You can check out what other Friday Football Frenzy fans have shared here.

As teenagers are flocking to local sporting events, we as parents and educators are all to aware of the danagerous that exist on the roads especially late at night. Ford is teaming up with Local for the help with the “Ford Driving Skills for Life”

A program designed for teams to be aware of all that is going on around them on the road. Concerned parents and teachers should check our Ford’s tools to help young drivers learn.

Parents: https://www.drivingskillsforlife.com/index.php?option=com_content&task=view&id=11&Itemid=7

Educators: https://www.drivingskillsforlife.com/index.php?option=com_content&task=view&id=15&Itemid=1

Enjoy your Friday Nights at the game and be safe!!

First Monday- Advisory Lesson to Engage Students

Yesterday was my first Monday of the school year (last Monday was a Holiday). Most students don’t like Mondays, it means the end of living on their terms. No laying around the house, watching TV and playing video games while eating junk food. When I walked into my classroom for advisory at 8:10 I found many heads laying on the tables and blank eyes staring back at me. The students weren’t ready for the school day, heck many weren’t fully awake yet. After taking attendance, I felt I needed to do something to get everyone’s blood flowing and engaged for the day. So, I turned to one of my children’s favorite wake up songs Wake Up (By Verve Pipe a band I enjoyed in bars as a college student)

The lyrics seemed to connect to the students. Heads lifted from the desks, if not only in wonderment about what was going on. Eyes started to stare in wonderment towards the from of the classroom. When it was over, I was ready to pass out an article to discuss sleep deprivation in teens. I noticed the students weren’t quite ready to get to work. Blood was flowing but not enough. Then I remember a video Adam Bellow   had share at MACUL Conference back in March.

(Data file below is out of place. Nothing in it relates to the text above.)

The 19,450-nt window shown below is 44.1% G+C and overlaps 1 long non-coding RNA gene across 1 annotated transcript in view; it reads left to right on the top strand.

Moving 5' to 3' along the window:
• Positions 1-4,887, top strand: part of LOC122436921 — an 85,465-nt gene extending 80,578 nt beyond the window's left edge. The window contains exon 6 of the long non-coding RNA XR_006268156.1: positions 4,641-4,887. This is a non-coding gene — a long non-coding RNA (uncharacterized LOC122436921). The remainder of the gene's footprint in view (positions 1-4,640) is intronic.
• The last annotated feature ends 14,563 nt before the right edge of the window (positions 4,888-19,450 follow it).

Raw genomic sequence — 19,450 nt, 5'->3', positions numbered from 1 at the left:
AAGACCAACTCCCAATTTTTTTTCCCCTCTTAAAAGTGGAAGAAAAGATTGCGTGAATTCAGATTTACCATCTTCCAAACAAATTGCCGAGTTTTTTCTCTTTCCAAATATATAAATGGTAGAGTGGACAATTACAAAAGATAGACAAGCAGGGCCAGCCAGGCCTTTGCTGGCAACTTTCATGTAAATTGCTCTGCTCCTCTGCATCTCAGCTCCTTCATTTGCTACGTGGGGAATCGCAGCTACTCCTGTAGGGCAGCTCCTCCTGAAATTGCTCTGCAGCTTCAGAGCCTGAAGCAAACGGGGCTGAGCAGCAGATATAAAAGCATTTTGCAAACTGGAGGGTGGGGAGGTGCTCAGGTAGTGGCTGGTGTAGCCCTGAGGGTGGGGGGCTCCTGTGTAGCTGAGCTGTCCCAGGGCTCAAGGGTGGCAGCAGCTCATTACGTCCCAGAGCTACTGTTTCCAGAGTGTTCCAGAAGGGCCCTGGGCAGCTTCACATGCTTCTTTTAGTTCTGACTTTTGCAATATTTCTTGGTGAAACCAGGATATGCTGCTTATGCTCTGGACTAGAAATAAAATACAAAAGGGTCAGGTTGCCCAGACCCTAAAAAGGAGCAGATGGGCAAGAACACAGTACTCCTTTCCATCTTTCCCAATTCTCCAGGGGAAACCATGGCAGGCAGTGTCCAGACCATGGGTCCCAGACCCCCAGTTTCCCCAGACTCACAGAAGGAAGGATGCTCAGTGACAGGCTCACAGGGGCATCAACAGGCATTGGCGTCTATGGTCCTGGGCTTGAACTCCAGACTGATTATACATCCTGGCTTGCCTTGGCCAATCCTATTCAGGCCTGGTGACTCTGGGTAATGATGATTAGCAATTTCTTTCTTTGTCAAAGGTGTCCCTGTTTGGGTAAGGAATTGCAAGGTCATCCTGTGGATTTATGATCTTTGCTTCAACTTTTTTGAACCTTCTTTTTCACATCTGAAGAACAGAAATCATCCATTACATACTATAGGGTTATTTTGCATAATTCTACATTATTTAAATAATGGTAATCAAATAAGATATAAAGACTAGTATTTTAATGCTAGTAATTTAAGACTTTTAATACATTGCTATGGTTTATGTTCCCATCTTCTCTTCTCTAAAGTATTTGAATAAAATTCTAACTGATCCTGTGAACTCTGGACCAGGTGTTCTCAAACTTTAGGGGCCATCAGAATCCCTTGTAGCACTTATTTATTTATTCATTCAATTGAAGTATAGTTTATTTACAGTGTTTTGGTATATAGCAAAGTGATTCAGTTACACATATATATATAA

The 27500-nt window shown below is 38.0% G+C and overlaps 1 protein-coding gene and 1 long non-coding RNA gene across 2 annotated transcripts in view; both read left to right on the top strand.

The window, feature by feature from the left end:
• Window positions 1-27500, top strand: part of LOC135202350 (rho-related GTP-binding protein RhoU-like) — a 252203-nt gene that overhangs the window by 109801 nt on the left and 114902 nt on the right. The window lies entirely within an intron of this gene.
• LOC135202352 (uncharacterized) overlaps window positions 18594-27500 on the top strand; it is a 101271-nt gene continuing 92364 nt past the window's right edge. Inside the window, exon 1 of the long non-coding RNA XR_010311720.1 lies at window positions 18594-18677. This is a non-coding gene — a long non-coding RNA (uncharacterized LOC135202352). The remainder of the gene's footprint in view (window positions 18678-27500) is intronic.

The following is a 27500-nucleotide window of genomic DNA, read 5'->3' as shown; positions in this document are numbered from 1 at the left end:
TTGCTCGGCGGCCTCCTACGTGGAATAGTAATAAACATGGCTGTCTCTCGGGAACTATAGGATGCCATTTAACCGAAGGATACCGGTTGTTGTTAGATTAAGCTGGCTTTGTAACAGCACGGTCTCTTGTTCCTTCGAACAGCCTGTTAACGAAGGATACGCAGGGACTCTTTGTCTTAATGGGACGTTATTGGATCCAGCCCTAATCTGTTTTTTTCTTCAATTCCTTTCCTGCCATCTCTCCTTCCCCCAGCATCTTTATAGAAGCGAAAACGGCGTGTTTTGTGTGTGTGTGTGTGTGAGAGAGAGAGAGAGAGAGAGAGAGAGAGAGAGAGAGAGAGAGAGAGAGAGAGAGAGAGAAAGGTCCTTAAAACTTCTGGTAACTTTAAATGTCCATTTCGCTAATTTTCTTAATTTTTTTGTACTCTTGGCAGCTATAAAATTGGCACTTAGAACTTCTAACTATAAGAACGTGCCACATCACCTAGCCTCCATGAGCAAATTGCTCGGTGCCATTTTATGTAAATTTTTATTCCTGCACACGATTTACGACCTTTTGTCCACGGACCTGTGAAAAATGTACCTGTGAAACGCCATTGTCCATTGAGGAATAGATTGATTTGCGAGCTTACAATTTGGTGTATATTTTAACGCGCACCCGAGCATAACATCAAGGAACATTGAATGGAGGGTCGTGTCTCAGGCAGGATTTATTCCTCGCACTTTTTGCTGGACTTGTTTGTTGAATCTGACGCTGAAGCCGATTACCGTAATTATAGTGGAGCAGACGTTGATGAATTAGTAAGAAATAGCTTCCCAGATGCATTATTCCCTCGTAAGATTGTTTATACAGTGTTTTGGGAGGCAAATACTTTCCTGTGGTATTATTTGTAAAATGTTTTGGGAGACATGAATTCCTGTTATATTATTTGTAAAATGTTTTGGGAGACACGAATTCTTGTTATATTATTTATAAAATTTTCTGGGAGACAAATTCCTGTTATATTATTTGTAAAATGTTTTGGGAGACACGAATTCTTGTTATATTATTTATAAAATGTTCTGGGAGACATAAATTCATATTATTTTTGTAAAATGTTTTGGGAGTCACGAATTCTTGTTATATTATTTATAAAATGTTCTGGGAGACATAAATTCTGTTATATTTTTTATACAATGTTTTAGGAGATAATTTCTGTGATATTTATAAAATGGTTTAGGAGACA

At first a few students yelled out,”Not Rebbeca Black!!” But then they realized it was something different. A few started to snicker, others stared at the imagines in disbelief of what they were seeing. Was a teacher really playing this? As the chorus started to play “Its Monday …” I sang along. A few student looked at me and smiled. Realizing that school does not have to be a “drag” students started singing along and a select very comfortable few even got up to dance. 

Afterwards we discussed sleep and eating habits to help students get into the groove with school.

If I felt this was an awesome lesson, I would have posted it last night. It wasn’t till today in advisory, that I realized how powerful it was. As I was taking attendance, with the plan of watching CNN student news and discussing Syria, a hand popped up. “Mr Bloch, are we going to listen to the Wake Up song?” A few yeahs echoed from behind the questioner. Could I deny students a 3 minute song? Of course not. It made most of the classes day (Can please everyone). Student sang along and were moving. It really created positive energy to get the day started.

Think about finding hitches that get the students up and moving to start their day!